By Martin F. Kohn
The original article may be found here.
The cider house doesn’t even show up until Part Two, but rules are present from the beginning of the play The Cider House Rules and the John Irving novel it’s based on.
Whether in mind or posted on the cider house wall there are always rules: rules to live by, rules to ignore, rules to joyfully defy, rules to grudgingly obey, rules we impose on others, rules we compel ourselves to follow.
You’ve got to know when to make ’em, know when to break ’em. But the most important rule of all is to be “of use.”
In bringing to life John Irving’s 550-page tale of orphan Homer Wells and his mentor, the obstetrician-abortionist Dr. Wilbur Larch, Blair Anderson and Lavinia Hart’s beautifully realized two-part Hilberry Theatre production emphasizes the significance of principles. More importantly, it brings John Irving’s tale to life.
Give credit to New York playwright Peter Parnell who turned the book into a six-hour play. Sticking to the novel in story and spirit, judiciously eliminating tangential scenes, excising a few characters of middling significance and adding a ghost or two, Parnell does better by Irving than Irving himself did writing the 1999 movie. Of course, Irving had to fit it all into a two-hour commercially viable film. He still managed to win an Academy Award for his efforts.
Proceeding at a pace a little closer to the novel’s, the play is more satisfying. Part One begins with Homer’s birth in the 1920s at St. Cloud’s Orphanage in Maine and ends with his leave-taking at about age 19 for the Maine apple orchard that gives The Cider House Rules its name. Part Two begins there, incorporates World War II and extends into the late 1950s.
Geographically, Homer doesn’t range very far. But his life’s journey is another story. Growing up in the orphanage, Homer is adopted three times, each adoption turning out worse than the one before, until he realizes that his true home is St. Cloud’s. Seeing in Homer a worthy successor, Dr. Larch teaches him medicine. By the time he’s a teenager Homer is a competent obstetrician but comes to oppose abortion on moral grounds. Dr. Larch performs abortions, also on moral grounds.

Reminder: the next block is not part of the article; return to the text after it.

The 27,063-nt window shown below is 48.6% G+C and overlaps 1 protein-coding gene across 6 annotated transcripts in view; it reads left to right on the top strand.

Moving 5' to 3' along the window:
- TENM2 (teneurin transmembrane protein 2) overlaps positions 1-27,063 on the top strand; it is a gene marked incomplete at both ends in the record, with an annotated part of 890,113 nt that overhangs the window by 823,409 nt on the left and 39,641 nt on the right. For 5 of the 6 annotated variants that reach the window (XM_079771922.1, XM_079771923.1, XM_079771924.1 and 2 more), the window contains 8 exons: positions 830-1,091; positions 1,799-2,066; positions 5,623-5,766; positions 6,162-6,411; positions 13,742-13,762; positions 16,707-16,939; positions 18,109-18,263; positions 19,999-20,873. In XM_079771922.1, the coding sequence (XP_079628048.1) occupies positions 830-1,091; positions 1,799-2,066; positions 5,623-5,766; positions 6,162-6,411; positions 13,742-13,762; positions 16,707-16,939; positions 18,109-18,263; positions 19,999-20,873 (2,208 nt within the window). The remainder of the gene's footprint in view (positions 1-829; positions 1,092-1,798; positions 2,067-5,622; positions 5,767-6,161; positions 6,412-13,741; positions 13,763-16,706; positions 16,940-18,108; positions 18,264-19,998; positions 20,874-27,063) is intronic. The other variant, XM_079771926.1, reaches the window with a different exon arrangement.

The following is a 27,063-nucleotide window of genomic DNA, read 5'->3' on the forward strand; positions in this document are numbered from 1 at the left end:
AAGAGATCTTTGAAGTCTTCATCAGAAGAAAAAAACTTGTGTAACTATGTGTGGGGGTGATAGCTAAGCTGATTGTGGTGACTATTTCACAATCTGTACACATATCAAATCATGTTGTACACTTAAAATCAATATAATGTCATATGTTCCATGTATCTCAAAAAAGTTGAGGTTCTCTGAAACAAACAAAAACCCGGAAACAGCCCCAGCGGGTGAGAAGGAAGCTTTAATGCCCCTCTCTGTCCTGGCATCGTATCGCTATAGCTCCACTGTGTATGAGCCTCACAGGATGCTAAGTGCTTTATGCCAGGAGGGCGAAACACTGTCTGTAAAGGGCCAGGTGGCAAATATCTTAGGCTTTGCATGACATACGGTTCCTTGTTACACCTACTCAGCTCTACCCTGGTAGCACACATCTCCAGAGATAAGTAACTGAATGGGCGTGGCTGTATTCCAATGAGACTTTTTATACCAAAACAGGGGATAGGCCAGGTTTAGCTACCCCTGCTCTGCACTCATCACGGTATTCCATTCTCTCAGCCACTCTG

As a young adult, Homer becomes friends with a couple who own an apple orchard and his life assumes a new richness and numerous complications. The most important subplot involves Melony, who grows up with Homer at the orphanage and then spends years searching for him. She is foul-mouthed, bullying and energized by rage, but fiercely and oddly honest.
Directors Anderson and Hart (that has a nice ring to it) have cast the show brilliantly, with Hilberry regulars and undergraduate actors and not a weak link among them.
Cider House has 22 actors playing more than 60 characters, but rests disproportionately on the two who play Homer and Dr. Larch – Andrew Papa and Christopher Ellis, respectively. Papa is a charismatic Homer, eager to learn; things dawn on him in a manner that feels entirely natural. Ellis negotiates two very different sides of Dr. Larch, the guilt, love and other emotions he feels and his unwillingness to let any of it show. Both actors age over the play’s years: Homer grows up, Dr. Larch grows old.
Melony has more feelings than she knows what do with and Samantha Rosentrater conveys that with compelling tension.
Among actors with multiple parts, Erman Jones is a delight as Curly Day, an eager puppy of an orphan, and Carollette Phillips does impressive double duty as sickly orphan Fuzzy Stone and as a young woman with a painful secret and the unlikely name of Rose Rose.
A world has been created on the Hilberry stage and it demands your attention.
SHOW DETAILS: The Cider House Rules, Parts I & II continues in repertory at the Hilberry Theatre, 4743 Cass Ave.. Tickets: $25-$30. For information: 313-577-2972 or www.hilberry.com.
Part I: Here in St. Cloud’s: April 2, 6, 7, 9, 14, 16, 21, 23, 28, 30, May 5, 7, 12.
Part II: In Other Parts of the World: April 2, 8, 9, 13, 15, 16, 22, 23, 29, 30, May 6, 7, 13, 14.